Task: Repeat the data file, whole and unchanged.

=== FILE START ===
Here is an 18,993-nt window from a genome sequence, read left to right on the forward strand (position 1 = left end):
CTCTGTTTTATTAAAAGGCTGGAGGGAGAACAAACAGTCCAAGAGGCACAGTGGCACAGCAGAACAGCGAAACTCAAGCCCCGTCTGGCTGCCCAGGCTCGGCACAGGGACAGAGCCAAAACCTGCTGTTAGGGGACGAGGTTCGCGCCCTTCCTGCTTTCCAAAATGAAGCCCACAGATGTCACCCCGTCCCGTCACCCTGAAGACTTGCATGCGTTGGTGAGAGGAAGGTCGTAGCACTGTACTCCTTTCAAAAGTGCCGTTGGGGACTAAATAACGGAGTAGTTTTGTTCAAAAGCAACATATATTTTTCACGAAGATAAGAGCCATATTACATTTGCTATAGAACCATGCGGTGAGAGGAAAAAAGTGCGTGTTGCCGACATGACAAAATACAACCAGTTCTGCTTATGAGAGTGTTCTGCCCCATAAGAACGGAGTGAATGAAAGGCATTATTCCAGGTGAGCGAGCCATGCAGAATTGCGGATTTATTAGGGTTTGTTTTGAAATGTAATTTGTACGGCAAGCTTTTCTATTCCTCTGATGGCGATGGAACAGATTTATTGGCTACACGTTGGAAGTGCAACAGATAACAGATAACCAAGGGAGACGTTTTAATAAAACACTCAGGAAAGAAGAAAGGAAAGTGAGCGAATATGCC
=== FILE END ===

Here is an 18,993-nt window from a genome sequence, read left to right on the forward strand (position 1 = left end):
CTCTGTTTTATTAAAAGGCTGGAGGGAGAACAAACAGTCCAAGAGGCACAGTGGCACAGCAGAACAGCGAAACTCAAGCCCCGTCTGGCTGCCCAGGCTCGGCACAGGGACAGAGCCAAAACCTGCTGTTAGGGGACGAGGTTCGCGCCCTTCCTGCTTTCCAAAATGAAGCCCACAGATGTCACCCCGTCCCGTCACCCTGAAGACTTGCATGCGTTGGTGAGAGGAAGGTCGTAGCACTGTACTCCTTTCAAAAGTGCCGTTGGGGACTAAATAACGGAGTAGTTTTGTTCAAAAGCAACATATATTTTTCACGAAGATAAGAGCCATATTACATTTGCTATAGAACCATGCGGTGAGAGGAAAAAAGTGCGTGTTGCCGACATGACAAAATACAACCAGTTCTGCTTATGAGAGTGTTCTGCCCCATAAGAACGGAGTGAATGAAAGGCATTATTCCAGGTGAGCGAGCCATGCAGAATTGCGGATTTATTAGGGTTTGTTTTGAAATGTAATTTGTACGGCAAGCTTTTCTATTCCTCTGATGGCGATGGAACAGATTTATTGGCTACACGTTGGAAGTGCAACAGATAACAGATAACCAAGGGAGACGTTTTAATAAAACACTCAGGAAAGAAGAAAGGAAAGTGAGCGAATATGCC